10 Applications Based on Open-Source Platforms

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10 Applications Based on Open-Source Platforms

Application Development With Open Source Code: Yes or No?

Opinions on open-source platforms are often mixed. Some companies hate the idea. They view them as places where they will struggle to make the profit and risk the theft of intellectual property. In fact, Microsoft once saw the platform as a clear threat. Then there are those that embrace open application development.

Many companies see the potential in the community aspects regarding information sharing and product development. There are clearly different ways to use open-source systems. Some dive in headfirst and take full advantage of the public forum in testing and developing services. Others take a more wary approach.

The following ten companies all have their approaches, views, and purposes.


A great starting point here is Ghost because they have one the most simple applications. They are a non-profit publishing platform that uses open-source systems and benefited greatly. The company’s founder began on open-source platforms and saw no reason to stop using them.

They provide information, resources and even financial benefits. There is the appreciation that things are much slower this way. However, the rewards are worth it. Ghost raised the money needed and got ahead with public coding.


This company has developed to find new ways of integrating text messaging services into systems to improve the overall user experience. The use of open-source technology and platforms proved to be something of a challenge here.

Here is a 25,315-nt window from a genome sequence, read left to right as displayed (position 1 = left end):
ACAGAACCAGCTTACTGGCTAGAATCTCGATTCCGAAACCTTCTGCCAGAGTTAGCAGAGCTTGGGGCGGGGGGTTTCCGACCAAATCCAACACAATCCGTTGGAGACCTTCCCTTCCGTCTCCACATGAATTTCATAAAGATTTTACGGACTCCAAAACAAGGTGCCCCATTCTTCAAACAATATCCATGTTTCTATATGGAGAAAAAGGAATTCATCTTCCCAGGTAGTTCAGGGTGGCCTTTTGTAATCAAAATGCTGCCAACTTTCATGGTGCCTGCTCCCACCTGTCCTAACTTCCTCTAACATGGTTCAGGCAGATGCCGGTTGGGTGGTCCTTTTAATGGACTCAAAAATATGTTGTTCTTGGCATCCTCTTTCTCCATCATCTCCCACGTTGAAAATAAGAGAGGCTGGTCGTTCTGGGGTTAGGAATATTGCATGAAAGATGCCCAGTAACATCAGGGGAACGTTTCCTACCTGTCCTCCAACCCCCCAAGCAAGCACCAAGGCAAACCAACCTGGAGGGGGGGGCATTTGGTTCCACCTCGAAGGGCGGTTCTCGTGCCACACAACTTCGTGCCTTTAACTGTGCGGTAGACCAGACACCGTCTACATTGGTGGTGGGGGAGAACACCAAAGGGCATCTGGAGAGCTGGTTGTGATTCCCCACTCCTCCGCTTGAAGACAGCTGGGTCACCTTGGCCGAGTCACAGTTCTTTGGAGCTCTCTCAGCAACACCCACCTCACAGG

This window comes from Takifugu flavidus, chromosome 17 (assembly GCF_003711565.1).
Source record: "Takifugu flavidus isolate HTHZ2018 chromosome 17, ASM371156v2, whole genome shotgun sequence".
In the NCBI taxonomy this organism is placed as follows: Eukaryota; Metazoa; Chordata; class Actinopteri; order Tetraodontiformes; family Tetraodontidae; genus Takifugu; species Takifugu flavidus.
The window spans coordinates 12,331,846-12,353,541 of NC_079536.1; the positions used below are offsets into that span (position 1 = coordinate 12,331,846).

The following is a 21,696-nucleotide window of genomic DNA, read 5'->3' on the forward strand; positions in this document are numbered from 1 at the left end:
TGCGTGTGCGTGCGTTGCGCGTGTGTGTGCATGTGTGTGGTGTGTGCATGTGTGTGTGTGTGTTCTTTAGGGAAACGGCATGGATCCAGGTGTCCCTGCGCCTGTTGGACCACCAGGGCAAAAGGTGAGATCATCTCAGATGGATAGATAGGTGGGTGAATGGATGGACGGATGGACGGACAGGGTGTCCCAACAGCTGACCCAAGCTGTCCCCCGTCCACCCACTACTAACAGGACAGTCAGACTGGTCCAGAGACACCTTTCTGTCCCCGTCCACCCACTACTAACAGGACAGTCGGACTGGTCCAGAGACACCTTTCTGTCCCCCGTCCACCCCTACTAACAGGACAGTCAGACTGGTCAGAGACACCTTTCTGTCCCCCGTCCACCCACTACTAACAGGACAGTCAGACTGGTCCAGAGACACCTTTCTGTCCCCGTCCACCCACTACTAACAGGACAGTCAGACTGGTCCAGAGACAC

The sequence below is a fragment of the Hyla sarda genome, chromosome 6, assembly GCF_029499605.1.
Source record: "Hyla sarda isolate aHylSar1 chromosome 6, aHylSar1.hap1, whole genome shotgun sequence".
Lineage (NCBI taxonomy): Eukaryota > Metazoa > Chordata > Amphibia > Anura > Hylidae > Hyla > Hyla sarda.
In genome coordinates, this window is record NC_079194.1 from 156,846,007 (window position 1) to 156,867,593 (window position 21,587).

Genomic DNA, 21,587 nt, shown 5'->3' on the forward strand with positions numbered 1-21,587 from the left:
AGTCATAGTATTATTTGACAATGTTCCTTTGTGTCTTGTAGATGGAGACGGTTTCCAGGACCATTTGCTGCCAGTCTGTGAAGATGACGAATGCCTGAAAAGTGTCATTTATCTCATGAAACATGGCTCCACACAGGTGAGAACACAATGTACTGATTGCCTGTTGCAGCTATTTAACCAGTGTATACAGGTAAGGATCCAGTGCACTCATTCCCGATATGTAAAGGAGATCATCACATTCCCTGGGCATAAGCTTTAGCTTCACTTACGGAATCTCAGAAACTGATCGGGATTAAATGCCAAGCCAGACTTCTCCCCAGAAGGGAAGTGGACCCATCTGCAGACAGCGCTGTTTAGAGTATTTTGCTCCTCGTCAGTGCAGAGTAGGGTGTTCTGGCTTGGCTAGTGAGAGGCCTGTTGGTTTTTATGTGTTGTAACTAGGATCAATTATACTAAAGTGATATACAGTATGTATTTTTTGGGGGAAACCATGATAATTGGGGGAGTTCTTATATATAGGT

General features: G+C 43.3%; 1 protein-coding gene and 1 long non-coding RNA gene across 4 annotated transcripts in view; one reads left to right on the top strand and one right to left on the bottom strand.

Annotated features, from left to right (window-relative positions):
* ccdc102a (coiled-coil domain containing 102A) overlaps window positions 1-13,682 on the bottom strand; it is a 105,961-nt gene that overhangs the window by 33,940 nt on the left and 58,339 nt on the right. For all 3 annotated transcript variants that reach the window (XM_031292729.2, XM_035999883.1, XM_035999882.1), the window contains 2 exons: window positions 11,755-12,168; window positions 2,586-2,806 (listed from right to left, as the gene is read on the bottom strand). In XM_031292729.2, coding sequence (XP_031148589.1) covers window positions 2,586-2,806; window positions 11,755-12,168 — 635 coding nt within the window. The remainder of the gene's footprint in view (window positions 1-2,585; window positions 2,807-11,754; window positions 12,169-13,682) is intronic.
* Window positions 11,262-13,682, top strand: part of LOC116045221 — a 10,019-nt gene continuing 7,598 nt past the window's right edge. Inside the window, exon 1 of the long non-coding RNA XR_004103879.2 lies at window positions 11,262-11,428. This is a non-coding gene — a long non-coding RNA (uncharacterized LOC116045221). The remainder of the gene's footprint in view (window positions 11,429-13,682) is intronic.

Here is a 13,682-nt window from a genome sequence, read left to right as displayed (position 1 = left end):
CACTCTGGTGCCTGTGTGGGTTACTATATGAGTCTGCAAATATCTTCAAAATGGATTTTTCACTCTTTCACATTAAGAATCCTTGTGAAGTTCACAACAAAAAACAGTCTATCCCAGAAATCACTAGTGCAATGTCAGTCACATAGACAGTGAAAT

There are clear pros and cons for the project leaders. This open-source platform offers the chance to interact with more users and bring ideas to more projects. This is where the open sharing of ideas and code works. The problem is that they have found that it may, in fact, be more profitable to work via a cloud service.


The need for improved digital technology within government authorities is clear to see. Citizens need a reliable service for apps, online portals, and social media alerts to interact with. This is why the NuCivic project is so important.

This initiative used the Drupal platform to look at new ways of sharing and managing information on government sites. Furthermore, this project is solely for the use of government agencies. Departments pay once for new features, and everyone involved enjoys the benefits.


This community angle that is so important above is also vital for Eldarion. Here there is a focus on sharing basic code and resources between web developers. The simple idea here is that there is too much time wasted on individual designs of basic website elements.

 In reality, the building blocks should all be the same and designers should focus on the personalized content and other areas. Here the developers believe that licensing is worthless. They encourage users to simply share the basics through open-source platforms.


Clinovo took open-source platform into a whole new area of data and application development. Here companies can take advantage of cloud-based systems for electronic data. It is one of the few to use open-source opportunities in this niche. Their use of programs like Linux and Tomcat mean that there are no software costs.